Branch decline in the summer months, particularly of smaller-diameter branches, can be an indication of infection recognisable from the ground. Young twigs, seed clusters and sometimes wilted leaves might remain on the dead branch. Dead, flaking bark is also often present, exposing the orange sapwood.
Affected branches suffer death of the bark and cambium (the layer of tissue just under the bark), which can affect up to 30 per cent of the branch circumference. Areas towards the edges of the lesions turn black when the fungus produces spores. Lesions are associated with wood decay, characterised by soft rot, often resulting in fracture and /or the death of the branch.
Arboriculturalists with London’s Royal Parks have seen branch failure as soon as three months after symptoms first become noticeable, but it more typically occurs after one or more years.
Tree stems (trunks) are not usually affected by Massaria disease. Ascomycete fungi in the genus Hapalocystis can cause similar-looking lesions and decay on plane trees, sometimes in the main stem. More research is needed to determine the distribution and potential impact of this pathogen.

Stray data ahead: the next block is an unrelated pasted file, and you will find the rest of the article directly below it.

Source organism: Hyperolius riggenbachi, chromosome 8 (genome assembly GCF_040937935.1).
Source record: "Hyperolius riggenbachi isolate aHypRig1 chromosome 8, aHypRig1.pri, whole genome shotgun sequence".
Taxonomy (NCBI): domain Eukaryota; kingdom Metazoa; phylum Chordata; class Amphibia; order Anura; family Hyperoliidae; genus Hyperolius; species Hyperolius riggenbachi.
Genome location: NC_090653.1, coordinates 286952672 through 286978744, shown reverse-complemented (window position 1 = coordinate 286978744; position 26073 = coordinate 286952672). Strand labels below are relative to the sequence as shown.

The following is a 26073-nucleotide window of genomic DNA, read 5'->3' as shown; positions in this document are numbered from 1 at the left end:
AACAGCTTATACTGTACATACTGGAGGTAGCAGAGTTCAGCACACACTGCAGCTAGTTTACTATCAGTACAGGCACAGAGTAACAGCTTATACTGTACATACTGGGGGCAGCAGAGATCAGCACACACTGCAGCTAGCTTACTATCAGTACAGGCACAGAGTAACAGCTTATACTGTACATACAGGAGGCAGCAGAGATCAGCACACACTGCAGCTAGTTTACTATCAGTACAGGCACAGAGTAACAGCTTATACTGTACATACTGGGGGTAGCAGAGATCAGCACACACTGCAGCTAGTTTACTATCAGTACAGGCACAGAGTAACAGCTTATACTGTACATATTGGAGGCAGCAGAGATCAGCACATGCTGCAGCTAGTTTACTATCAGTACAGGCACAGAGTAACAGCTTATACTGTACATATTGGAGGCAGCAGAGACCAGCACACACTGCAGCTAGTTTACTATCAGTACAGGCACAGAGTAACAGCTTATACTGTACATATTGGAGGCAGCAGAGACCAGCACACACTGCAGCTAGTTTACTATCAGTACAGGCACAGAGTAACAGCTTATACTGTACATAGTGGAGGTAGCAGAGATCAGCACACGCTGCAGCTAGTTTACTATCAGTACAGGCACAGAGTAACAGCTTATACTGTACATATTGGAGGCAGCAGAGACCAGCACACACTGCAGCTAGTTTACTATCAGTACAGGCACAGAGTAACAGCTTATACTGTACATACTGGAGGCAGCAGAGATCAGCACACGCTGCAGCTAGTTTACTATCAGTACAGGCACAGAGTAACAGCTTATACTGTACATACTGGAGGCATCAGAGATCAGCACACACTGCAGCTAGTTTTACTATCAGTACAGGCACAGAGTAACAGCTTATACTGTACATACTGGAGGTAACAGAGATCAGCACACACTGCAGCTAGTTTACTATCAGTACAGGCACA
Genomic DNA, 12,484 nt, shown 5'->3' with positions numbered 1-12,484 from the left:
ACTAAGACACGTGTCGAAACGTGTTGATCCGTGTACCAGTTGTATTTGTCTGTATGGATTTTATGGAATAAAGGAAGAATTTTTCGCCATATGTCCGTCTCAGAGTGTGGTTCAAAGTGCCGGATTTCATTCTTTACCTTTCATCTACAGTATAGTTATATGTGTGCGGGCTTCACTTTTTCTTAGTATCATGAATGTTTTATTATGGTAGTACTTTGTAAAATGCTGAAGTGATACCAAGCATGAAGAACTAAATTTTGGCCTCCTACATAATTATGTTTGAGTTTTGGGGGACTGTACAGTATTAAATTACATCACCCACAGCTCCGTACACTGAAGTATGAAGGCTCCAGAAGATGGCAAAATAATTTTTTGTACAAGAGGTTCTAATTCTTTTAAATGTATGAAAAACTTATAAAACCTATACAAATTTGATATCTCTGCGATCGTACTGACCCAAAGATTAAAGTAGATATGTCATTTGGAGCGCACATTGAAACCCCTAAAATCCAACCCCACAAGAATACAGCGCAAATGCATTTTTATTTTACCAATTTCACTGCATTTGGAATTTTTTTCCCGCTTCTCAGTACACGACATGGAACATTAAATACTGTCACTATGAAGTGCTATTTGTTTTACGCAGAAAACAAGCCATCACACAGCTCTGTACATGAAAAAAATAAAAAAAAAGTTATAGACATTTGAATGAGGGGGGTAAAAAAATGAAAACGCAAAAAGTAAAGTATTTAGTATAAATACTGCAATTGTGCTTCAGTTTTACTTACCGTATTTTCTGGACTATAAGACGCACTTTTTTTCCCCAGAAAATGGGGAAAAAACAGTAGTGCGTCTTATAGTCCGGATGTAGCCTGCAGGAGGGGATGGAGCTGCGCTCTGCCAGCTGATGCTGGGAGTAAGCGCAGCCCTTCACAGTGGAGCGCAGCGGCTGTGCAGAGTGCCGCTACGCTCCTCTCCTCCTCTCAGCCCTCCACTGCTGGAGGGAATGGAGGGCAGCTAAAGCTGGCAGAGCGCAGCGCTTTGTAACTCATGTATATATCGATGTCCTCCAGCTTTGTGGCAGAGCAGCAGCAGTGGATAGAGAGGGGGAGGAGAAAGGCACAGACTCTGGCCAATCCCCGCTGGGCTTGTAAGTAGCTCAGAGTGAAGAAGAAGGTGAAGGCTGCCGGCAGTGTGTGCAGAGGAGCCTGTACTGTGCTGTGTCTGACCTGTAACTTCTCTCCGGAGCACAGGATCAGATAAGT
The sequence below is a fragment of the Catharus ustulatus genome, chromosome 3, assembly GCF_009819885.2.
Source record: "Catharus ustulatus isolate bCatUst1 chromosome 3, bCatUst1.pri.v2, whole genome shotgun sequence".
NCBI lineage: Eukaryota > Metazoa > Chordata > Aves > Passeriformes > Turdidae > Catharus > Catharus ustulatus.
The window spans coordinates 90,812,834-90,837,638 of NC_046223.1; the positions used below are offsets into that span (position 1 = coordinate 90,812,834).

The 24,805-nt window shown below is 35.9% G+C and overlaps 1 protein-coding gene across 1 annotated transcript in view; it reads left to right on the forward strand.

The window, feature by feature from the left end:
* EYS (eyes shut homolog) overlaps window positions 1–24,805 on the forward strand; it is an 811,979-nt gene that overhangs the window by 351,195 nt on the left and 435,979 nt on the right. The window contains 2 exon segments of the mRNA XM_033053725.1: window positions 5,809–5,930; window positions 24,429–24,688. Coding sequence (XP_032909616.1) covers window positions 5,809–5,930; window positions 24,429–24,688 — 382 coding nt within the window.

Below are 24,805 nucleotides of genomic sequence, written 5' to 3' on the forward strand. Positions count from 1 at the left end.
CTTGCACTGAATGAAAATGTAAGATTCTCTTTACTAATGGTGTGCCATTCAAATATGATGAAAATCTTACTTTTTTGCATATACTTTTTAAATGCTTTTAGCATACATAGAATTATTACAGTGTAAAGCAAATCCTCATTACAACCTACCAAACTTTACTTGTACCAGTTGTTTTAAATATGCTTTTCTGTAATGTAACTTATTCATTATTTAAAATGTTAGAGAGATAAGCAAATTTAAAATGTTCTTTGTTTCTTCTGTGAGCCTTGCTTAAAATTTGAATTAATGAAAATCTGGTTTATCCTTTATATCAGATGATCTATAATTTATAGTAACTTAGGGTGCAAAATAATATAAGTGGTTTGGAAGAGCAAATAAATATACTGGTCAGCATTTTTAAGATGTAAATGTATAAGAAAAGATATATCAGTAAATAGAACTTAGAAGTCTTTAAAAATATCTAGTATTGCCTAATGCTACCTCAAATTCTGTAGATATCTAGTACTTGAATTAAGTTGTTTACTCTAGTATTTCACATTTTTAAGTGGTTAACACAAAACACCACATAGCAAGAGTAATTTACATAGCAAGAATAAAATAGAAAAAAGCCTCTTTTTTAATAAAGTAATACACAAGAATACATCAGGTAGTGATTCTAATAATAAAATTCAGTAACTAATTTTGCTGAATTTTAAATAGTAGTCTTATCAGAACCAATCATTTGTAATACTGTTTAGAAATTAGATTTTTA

In continental Europe the fungus seems to produce an abundant number of spores on the surface of the bark or cambium that surrounds the lesion. In the UK we have seen a number of samples with abundant sporulation in the autumn and winter.
These spores are easily seen under a microscope (above):
Members of the public are unlikely to see the early symptoms of S. platani infection because they occur mostly on the upper sides of branches. However, most plane trees are managed by public authorities, which should have a programme of regular tree safety inspections and preventative action.